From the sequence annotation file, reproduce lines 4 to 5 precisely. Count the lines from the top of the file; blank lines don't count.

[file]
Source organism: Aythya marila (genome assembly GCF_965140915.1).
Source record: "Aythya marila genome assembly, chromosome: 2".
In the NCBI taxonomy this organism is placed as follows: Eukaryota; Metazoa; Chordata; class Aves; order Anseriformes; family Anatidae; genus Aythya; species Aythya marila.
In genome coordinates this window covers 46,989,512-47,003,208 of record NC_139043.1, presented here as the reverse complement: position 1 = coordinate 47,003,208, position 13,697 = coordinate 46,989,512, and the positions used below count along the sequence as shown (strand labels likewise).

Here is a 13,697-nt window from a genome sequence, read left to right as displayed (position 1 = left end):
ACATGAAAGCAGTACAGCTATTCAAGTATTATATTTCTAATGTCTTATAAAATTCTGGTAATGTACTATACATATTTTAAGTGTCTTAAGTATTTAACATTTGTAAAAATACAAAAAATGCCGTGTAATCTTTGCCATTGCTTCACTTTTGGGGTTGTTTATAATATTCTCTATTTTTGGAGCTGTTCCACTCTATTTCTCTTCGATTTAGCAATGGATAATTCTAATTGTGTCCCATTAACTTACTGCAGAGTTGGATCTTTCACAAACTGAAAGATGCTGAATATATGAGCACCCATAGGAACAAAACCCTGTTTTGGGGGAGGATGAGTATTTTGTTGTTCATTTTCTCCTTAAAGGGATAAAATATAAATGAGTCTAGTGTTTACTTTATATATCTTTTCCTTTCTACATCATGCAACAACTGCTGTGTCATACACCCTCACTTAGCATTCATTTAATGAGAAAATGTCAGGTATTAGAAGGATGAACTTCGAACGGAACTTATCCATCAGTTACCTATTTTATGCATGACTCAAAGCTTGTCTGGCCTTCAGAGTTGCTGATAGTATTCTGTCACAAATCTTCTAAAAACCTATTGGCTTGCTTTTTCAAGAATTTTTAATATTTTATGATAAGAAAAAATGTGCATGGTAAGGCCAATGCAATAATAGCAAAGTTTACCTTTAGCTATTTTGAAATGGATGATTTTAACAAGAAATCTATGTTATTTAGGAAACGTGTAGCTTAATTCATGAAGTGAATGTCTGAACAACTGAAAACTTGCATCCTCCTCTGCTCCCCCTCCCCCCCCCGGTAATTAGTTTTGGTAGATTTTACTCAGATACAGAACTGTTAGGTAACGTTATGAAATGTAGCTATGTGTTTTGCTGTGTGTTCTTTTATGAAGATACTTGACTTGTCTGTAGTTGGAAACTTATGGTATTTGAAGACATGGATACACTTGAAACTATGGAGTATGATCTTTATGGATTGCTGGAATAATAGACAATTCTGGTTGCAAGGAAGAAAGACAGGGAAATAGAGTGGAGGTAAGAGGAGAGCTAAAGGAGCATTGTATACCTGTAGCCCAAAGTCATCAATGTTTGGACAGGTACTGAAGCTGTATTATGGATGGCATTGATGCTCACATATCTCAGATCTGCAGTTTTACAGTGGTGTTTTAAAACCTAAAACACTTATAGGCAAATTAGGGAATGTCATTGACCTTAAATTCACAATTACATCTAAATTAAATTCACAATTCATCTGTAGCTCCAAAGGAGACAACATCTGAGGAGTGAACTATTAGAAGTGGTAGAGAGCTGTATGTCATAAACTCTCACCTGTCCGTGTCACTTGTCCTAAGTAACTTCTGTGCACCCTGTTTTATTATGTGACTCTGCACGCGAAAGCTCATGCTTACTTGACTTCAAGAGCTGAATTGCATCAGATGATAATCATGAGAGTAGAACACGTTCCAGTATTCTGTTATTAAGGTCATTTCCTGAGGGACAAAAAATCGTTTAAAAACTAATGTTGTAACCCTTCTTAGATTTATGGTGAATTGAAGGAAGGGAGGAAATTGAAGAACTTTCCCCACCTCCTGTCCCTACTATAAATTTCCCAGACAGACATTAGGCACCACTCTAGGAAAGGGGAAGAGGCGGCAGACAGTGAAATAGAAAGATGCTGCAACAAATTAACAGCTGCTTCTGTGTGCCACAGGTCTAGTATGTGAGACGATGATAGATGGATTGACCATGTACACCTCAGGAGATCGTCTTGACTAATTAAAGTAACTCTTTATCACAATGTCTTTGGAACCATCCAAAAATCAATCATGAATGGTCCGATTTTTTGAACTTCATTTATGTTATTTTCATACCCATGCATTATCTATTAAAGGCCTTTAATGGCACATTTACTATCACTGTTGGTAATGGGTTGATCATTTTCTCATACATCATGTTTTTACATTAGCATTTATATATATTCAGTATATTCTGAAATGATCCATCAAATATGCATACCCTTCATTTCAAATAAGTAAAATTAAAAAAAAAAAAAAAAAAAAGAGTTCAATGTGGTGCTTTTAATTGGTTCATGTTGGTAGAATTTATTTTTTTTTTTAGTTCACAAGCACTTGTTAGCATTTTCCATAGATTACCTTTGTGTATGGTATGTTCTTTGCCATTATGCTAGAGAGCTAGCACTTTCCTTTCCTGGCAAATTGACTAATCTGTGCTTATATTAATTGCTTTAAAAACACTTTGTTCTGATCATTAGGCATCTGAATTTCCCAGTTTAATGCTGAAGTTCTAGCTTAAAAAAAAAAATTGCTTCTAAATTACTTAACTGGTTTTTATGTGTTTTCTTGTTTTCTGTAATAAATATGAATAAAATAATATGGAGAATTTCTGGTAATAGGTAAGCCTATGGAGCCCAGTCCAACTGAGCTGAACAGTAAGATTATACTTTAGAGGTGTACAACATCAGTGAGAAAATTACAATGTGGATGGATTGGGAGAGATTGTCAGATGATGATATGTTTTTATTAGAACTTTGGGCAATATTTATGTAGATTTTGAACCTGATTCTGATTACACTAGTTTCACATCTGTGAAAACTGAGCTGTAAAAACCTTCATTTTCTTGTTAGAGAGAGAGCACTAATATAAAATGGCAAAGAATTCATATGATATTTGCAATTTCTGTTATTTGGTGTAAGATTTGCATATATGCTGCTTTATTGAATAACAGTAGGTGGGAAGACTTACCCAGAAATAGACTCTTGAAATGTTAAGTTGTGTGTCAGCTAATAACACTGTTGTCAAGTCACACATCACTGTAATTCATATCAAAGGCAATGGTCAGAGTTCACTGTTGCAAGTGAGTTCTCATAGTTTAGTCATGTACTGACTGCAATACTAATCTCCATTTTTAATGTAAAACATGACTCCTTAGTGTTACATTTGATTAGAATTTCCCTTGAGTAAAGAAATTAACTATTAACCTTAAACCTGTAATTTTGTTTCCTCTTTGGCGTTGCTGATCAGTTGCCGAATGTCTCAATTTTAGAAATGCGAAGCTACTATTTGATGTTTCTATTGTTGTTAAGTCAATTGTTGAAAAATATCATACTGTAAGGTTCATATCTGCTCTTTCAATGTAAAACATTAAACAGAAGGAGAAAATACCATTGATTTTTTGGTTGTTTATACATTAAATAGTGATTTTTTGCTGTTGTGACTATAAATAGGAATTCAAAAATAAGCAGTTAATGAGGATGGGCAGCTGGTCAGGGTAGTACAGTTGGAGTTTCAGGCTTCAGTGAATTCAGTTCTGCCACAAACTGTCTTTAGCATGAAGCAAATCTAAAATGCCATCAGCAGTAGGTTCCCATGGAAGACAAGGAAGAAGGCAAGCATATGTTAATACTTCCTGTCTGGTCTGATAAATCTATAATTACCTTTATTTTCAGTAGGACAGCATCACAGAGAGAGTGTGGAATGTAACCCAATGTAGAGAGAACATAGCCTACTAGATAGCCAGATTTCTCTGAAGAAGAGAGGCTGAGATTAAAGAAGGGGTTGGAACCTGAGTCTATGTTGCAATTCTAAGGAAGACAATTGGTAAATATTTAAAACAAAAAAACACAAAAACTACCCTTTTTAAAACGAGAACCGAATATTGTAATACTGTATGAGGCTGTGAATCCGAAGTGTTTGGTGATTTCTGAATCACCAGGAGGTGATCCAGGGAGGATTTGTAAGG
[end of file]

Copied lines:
In genome coordinates this window covers 46,989,512-47,003,208 of record NC_139043.1, presented here as the reverse complement: position 1 = coordinate 47,003,208, position 13,697 = coordinate 46,989,512, and the positions used below count along the sequence as shown (strand labels likewise).

Here is a 13,697-nt window from a genome sequence, read left to right as displayed (position 1 = left end):